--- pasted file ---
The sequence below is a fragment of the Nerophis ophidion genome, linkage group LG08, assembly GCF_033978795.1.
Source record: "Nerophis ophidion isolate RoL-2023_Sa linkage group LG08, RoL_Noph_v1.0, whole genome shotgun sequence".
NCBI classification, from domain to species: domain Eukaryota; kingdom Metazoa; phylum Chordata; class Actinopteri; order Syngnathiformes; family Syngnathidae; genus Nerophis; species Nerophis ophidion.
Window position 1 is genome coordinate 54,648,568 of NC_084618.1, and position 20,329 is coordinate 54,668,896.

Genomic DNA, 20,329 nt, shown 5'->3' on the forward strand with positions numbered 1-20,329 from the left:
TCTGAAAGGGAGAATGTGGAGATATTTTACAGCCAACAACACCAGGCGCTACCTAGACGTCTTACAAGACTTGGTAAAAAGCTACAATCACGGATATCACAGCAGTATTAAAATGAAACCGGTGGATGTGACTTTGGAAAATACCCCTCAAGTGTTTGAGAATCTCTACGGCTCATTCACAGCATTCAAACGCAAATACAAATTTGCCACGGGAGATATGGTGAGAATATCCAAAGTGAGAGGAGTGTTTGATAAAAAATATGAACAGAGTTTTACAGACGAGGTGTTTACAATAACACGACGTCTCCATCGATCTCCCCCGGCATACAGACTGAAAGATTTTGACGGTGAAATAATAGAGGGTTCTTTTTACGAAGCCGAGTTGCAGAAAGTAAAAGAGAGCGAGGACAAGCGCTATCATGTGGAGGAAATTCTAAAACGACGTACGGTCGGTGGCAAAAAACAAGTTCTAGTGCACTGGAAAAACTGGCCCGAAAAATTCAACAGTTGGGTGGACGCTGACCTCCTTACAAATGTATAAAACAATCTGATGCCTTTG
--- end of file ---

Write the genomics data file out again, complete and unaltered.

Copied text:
The sequence below is a fragment of the Nerophis ophidion genome, linkage group LG08, assembly GCF_033978795.1.
Source record: "Nerophis ophidion isolate RoL-2023_Sa linkage group LG08, RoL_Noph_v1.0, whole genome shotgun sequence".
NCBI classification, from domain to species: domain Eukaryota; kingdom Metazoa; phylum Chordata; class Actinopteri; order Syngnathiformes; family Syngnathidae; genus Nerophis; species Nerophis ophidion.
Window position 1 is genome coordinate 54,648,568 of NC_084618.1, and position 20,329 is coordinate 54,668,896.

Genomic DNA, 20,329 nt, shown 5'->3' on the forward strand with positions numbered 1-20,329 from the left:
TCTGAAAGGGAGAATGTGGAGATATTTTACAGCCAACAACACCAGGCGCTACCTAGACGTCTTACAAGACTTGGTAAAAAGCTACAATCACGGATATCACAGCAGTATTAAAATGAAACCGGTGGATGTGACTTTGGAAAATACCCCTCAAGTGTTTGAGAATCTCTACGGCTCATTCACAGCATTCAAACGCAAATACAAATTTGCCACGGGAGATATGGTGAGAATATCCAAAGTGAGAGGAGTGTTTGATAAAAAATATGAACAGAGTTTTACAGACGAGGTGTTTACAATAACACGACGTCTCCATCGATCTCCCCCGGCATACAGACTGAAAGATTTTGACGGTGAAATAATAGAGGGTTCTTTTTACGAAGCCGAGTTGCAGAAAGTAAAAGAGAGCGAGGACAAGCGCTATCATGTGGAGGAAATTCTAAAACGACGTACGGTCGGTGGCAAAAAACAAGTTCTAGTGCACTGGAAAAACTGGCCCGAAAAATTCAACAGTTGGGTGGACGCTGACCTCCTTACAAATGTATAAAACAATCTGATGCCTTTG